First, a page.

Fury is transgender and wants to go on testosterone, but to access treatment they must first see a psychiatrist. They quickly become aware of the answers required for approval, which makes them conscious of how they are (and are likely) retrofitting their memories to meet the diagnostic standards. As they grapple with their childhood being coerced into a medical framework, they start to slip in and out of memory, becoming suspended both in and outside of time. I Don't Understand How Emotions Work is an experimental graphic memoir that questions the legitimacy of identity, memory and emotion.
Fury is a white, queer, non-binary (trans) writer based in Naarm/Melbourne, Australia. They reside predominantly on Wurundjeri land of the Kulin Nation and pay their respects to the elders past and present.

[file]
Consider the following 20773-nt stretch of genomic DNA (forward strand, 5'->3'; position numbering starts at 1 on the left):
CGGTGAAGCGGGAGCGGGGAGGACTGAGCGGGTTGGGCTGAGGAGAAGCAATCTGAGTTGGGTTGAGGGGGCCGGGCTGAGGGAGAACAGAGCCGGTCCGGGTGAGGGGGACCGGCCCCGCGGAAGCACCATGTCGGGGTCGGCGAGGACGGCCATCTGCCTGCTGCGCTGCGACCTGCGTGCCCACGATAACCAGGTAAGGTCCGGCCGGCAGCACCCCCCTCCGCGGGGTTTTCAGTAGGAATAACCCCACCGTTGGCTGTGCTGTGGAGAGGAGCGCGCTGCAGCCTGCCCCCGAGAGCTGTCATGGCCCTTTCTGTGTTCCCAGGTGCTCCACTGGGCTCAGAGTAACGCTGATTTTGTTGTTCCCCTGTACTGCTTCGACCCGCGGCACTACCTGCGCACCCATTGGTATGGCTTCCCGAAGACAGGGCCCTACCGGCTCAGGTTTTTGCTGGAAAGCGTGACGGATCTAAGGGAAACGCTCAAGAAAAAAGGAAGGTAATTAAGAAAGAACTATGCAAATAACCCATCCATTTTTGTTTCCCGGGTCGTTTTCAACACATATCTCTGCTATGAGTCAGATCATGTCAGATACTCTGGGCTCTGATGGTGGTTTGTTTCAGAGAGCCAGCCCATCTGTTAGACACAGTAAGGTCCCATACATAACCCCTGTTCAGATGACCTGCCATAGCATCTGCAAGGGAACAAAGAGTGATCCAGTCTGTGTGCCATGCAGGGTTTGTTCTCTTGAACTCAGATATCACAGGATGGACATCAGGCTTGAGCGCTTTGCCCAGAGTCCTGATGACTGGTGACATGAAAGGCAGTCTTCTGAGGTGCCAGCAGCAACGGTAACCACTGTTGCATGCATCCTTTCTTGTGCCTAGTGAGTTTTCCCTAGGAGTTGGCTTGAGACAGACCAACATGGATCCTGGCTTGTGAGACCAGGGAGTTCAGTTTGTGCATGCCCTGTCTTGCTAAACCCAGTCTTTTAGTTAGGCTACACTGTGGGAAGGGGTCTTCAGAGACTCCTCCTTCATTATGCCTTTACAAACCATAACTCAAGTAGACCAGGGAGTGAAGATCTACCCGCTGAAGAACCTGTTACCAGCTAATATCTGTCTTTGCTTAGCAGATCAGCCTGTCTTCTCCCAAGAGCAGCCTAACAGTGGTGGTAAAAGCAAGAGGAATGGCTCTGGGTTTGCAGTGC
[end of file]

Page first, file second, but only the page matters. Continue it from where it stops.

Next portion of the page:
Fury has been writing poetry since they were 12. After a brief but intense stint in Melbourne’s spoken word scene, they settled into journalism and queer advocacy. They have recently branched out into playwriting and writing for screen. They are interested in works that sit on the margins of genres including poems that hold their own both spoken and on page, poetry-plays and experimental journalism. In 2016 they were awarded one of the Wheeler Centre’s Hot Desk Fellowships to work on a narrative suite of gothic poetry examining trauma, queerness and girlhood at an all-girl school. They were also offered a place in the Besen Writers Workshop at the Malthouse Theatre. In 2017 they travelled to the U.S. to interview lesbian carers of the men who died of AIDS in the 80s, courtesy of the Kat Muscat Fellowship. In 2018 they have been their first book, an experimental graphic novel memoir called I Don’t Understand How Emotions Work.